I woke up at around 7:30 am to cloudy skies and damp air. Though it wasn’t raining, I still tried to pack up quickly, just in case the weather did decide to turn for the worse. With one last look at my previously occupied tent pad, I rock-hopped across the river to start the last leg of the journey (the start of the trail across the river is marked with a giant cairn).
The trail moves upwards, ascending back and forth up a few switchbacks through thick forest. It doesn’t take long though before you are up above the trees again and able to see the valley below.
Clouds were hanging low this day so it wasn’t as easy to see the mountains around me as it was the day before. I still was able to marvel at the changing colours around me though, hopping around puddles as I did (it had rained yet again the night before). I almost hopped right into a pile of old bear scat!
The trail takes you around the north side of Mt. Tekarra until you are once again up in sub-alpine meadows, walking alongside Signal Mountain. There was a lot of fog which gave the area an air of mystery. There were shrubs and wildflowers to look at as I moved through rock beds, passed boulders and up and down a mostly flat trail towards the infamous fire road.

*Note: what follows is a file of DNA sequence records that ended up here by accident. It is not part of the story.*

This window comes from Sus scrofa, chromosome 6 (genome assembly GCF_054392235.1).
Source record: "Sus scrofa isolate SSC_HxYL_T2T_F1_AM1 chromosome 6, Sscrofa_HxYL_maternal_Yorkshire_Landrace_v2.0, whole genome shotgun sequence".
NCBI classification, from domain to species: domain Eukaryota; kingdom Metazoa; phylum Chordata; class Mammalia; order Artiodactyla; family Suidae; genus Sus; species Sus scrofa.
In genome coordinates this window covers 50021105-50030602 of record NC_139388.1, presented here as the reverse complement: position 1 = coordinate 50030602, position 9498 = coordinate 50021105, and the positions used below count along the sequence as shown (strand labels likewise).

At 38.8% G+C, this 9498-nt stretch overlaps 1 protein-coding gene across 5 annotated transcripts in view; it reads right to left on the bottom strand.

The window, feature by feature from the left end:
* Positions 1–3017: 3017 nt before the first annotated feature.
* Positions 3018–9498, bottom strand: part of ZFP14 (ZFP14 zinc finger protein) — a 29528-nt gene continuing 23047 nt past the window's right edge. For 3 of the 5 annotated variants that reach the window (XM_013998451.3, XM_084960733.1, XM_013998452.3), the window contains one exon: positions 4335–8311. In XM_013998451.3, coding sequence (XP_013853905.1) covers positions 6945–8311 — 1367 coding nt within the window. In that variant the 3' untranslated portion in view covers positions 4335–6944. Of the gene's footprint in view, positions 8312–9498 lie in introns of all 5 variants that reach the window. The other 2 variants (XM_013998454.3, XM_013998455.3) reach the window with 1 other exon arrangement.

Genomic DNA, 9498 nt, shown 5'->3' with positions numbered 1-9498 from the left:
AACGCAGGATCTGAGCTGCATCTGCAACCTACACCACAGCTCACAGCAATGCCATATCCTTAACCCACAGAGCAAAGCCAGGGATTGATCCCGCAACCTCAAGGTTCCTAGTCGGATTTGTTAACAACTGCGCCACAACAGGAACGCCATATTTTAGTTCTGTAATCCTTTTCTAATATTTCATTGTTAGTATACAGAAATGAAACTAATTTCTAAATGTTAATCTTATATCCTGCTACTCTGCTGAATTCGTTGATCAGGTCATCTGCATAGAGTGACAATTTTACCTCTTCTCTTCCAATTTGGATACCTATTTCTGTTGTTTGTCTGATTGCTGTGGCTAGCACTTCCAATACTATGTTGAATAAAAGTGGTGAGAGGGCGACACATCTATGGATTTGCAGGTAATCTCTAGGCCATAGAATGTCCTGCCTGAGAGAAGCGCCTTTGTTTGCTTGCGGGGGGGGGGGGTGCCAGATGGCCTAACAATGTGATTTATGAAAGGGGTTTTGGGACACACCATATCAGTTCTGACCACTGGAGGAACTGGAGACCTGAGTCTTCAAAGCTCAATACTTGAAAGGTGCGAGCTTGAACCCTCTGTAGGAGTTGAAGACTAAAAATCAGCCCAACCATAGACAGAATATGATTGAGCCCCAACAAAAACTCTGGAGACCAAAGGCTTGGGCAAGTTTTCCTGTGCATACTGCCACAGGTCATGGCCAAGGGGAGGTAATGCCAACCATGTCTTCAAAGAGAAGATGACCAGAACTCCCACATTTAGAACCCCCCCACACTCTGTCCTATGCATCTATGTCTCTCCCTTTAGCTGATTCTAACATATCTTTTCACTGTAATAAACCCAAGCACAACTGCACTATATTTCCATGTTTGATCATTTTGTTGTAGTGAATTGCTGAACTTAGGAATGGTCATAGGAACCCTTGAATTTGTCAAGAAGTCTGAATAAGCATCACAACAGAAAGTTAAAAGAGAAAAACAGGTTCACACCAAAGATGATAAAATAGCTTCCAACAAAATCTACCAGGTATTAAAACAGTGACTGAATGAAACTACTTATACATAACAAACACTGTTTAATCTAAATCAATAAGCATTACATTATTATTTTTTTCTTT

I passed a few hikers as I walked who were moving along the Skyline the opposition direction. I wished them luck and told them they were about to see some beautiful views!
After crossing a few creeks and spotting a few more wildflowers, the tree covered valley I was descending into began to get closer and closer.
More and more trees were starting to pop up until finally, the last view of the mountains finally disappeared behind me.
I was now beginning my descent back to the parking lot below. But in order to do that, I had to hike the last 8 km on the fire road.
I passed the campground sign for the Signal Campground about 200 m into the fire road.
After that, there wasn’t much else to see. It’s a bit of a slog and almost anti-climatic (though the pure smell of the surrounding pine trees and newly turning leaves definitely helped) as you finish the hike. A lot of people think it’s actually better to start the hike from north to south but then you are adding about 500 m extra to your hike and “ain’t nobody got time for dat”.
Needless to say, I felt mixed emotions when I finally rounded the last corner and saw the parking lot.
My journey had finally come to an end. While I was excited to get a burger and fries as a reward for my travels, I was also sad that my first solo backpacking trip was over.
After I drove a fellow hiker to the main highway and then returned to Jasper for a bite to eat, I was able to reflect a little bit on the past few days. I decided that while the day felt like an ending to something great, it was actually only the beginning. This will be just the first of many solo trips! It’s time to start planning for 2017!